another thing, Nobody can compare an emergin market growth with a industrialize country growth..
  7. Yes I have heard of China. Do you know how they are acheiving that growth? It's because they have been opening their previously closed economy and embracing capitalism. By the way, Hong Kong is the #1 most free economy.

    You are absolutely wrong. You fail to realize that the problems you mention are caused by the big government side of the equation, not the free-market.
  8. Why don't you let The Heritage Foundation/Wall Street Journal know about that? They ranked economic freedom in China #111 among 157 countries, between Zambia and Kazakhstan, behind Saudi Arabia, Mongolia, Chad, Ghana.

    "China ... continues to utilize quotas and licensing and "retains regulatory control over imports via commodity inspection, registration requirements and quarantine rules."

    "China's top income tax rate is 45 percent. The top corporate tax rate is 30 percent. "

    "the government retains much of the apparatus of a planned economy and owns major corporations in the energy, banking, telecommunications, steel, car manufacturing, food, and home appliances sectors."

    "General barriers to investment that plague China include a lack of transparency, inconsistently enforced laws and regulations, weak [intellectual property rights] protection, corruption and an unreliable legal system incapable of protecting the sanctity of contracts."

    The People's Bank of China regulates the flow of foreign exchange into and out of the country, and the government intervenes and controls foreign investment in the stock market. The International Monetary Fund reports extensive controls, government approval requirements, and quantitative limits on foreign exchange, current transfers, and capital transactions. Direct investment is subject to government approval, as are real estate transactions.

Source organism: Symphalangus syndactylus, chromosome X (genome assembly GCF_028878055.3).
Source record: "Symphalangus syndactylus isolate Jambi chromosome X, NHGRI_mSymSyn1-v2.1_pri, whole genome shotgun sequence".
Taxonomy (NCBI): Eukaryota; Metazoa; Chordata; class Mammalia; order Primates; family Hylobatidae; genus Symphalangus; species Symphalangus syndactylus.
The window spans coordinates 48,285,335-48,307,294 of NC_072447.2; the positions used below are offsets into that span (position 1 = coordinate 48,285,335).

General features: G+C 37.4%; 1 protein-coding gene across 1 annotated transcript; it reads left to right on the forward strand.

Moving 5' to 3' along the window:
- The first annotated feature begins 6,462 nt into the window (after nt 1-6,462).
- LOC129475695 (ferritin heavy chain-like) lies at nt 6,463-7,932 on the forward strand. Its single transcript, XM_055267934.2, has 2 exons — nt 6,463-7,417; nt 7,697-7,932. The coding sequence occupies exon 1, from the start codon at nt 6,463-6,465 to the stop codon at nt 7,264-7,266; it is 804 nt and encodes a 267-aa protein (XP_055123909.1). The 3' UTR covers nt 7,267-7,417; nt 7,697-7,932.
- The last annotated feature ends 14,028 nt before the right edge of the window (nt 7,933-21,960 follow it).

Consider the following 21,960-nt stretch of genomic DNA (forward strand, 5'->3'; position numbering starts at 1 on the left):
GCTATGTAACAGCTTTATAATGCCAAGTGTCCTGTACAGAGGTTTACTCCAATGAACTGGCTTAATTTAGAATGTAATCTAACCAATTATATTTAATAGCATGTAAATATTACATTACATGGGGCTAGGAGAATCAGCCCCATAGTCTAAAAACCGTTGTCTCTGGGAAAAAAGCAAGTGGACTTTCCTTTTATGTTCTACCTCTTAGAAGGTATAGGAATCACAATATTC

Etcetera, etcetera, etcetera.
    Open economy my ass.

    What does the size of government have to do with all this? Are you saying that a small government can't be corrupt, make political loans or be protectionist, are you saying inequality, poverty, crime, the gap between the rich and the poor can't be increasing if government is small?
  9. China used to be completely isolated. The Chinese economy is far from open, but it is more open now in 2006 than it was in the past. The process of opening up, however slow, creates growth. Do you understand this time or do you need me to draw a picture?

    Are you trying to suggest the communist government is solely responsible for the 7-10% growth rates? What about all the foreign investments being made in China?
  10. What I am suggesting is that China is not an open economy, it has never been an open economy and it will never be an open economy. Opening up to the west has nothing to do with "open economy", "free market" or "free trade", you're confusing these concepts. They deal with the west the way the see fit, they only do what they believe is in the interests of the Peoples Republic of China, they could not care less about free market theory and practice.
    #10     Feb 16, 2006